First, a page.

Tom Fort and Arthur Shippee forwarded this article from The New York Times about a satirical depiction of Confederate coinage from 1861.
This is what 'real' Confederate coins should have looked like...
It was a wicked and ingenious little cartoon. At a moment when the rebel government was busily inventing its national emblems, flags, postage stamps and currency, Harper's Weekly the most widely read magazine in the North presented its own modest proposal: a mockup of a new coin for the Confederate States of America. The illustration, deceptively simple at first glance, is one of those pictures that becomes more complex and meaningful the more that you look. It even offers some prophecies that were to come true during the next four years of civil war.
The anonymous artist yields not an inch to the pretensions of the new Southern republic or, as his coin's obverse inscription calls it, the "Centrifugal States of North America." Beneath this is a classical temple, already showing cracks in its faηade, and with an owl (harbinger of death and disaster) perched atop its pediment, wearing a dunce cap. The bird holds a torn and tattered American flag in its claws, while streaming from its beak is a ribbon with the Latin motto "Ex Uno Plurima" "Out of one, many." Flanking the temple on either side are weapons that Northerners considered typical of Southern ruffians: a revolver and a bowie knife.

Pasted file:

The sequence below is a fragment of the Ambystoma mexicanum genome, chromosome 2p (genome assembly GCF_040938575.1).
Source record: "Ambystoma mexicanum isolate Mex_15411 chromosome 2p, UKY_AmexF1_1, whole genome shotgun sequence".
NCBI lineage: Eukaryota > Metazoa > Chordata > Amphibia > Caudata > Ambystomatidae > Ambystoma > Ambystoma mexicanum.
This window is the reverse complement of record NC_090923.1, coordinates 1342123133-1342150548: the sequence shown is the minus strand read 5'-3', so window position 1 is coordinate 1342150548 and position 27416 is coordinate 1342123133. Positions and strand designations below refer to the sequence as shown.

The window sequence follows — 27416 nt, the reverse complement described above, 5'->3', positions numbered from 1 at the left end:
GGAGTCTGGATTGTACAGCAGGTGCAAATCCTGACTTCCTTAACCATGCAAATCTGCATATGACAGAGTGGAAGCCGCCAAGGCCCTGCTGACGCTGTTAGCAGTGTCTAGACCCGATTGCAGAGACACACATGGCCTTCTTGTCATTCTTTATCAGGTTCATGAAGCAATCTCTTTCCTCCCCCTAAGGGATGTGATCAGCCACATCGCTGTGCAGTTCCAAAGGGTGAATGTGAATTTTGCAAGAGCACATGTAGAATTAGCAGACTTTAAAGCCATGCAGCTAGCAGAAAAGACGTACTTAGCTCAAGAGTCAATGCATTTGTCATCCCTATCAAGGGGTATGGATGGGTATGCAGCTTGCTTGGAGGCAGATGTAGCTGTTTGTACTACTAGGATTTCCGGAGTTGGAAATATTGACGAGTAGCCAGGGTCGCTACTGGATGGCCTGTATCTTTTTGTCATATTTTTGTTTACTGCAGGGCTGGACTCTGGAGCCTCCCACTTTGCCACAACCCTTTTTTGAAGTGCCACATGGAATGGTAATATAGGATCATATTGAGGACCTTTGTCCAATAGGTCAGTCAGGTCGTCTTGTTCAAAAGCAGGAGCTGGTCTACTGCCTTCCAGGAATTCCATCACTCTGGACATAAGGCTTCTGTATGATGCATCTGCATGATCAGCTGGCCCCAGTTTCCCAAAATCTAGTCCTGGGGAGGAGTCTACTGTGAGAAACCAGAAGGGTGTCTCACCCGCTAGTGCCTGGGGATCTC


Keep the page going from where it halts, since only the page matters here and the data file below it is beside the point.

But most significant of all are the twin foundations on which the temple of the Confederacy stands: a bale of cotton and a kneeling black slave.
On the reverse of the coin, a stereotypical Southern planter stringy hair, wispy goatee, broad-brimmed hat thumbs his nose and points his six-shooter at a stout Yankee banker who is trying to present him with a bill. (The motto above them drives the point home: "Owe Ever, Pay Never.") In the background, slaves toil beneath the gaze of a lash-wielding overseer. Even the coin's denomination half a dollar is freighted with irony.
The cartoon in Harper's suggests yet a further irony: the Confederate government would never actually succeed in issuing its own coinage. In early 1861, rebel agents commissioned a Philadelphia engraver named Robert Lovett to create for a one-cent piece. He had barely managed to create the dies and strike a dozen or so prototypes before war began. Lovett prudently broke his contract and stashed away the evidence.
A few prototypes of a Confederate half dollar were also struck that year at the New Orleans mint after its seizure by rebel forces. But production there and at the other two federal mints in the slave states Charlotte, N.C., and Dahlonega, Ga. soon ceased.
To read the complete article, see:
The Color of Money
Wayne Homren, Editor
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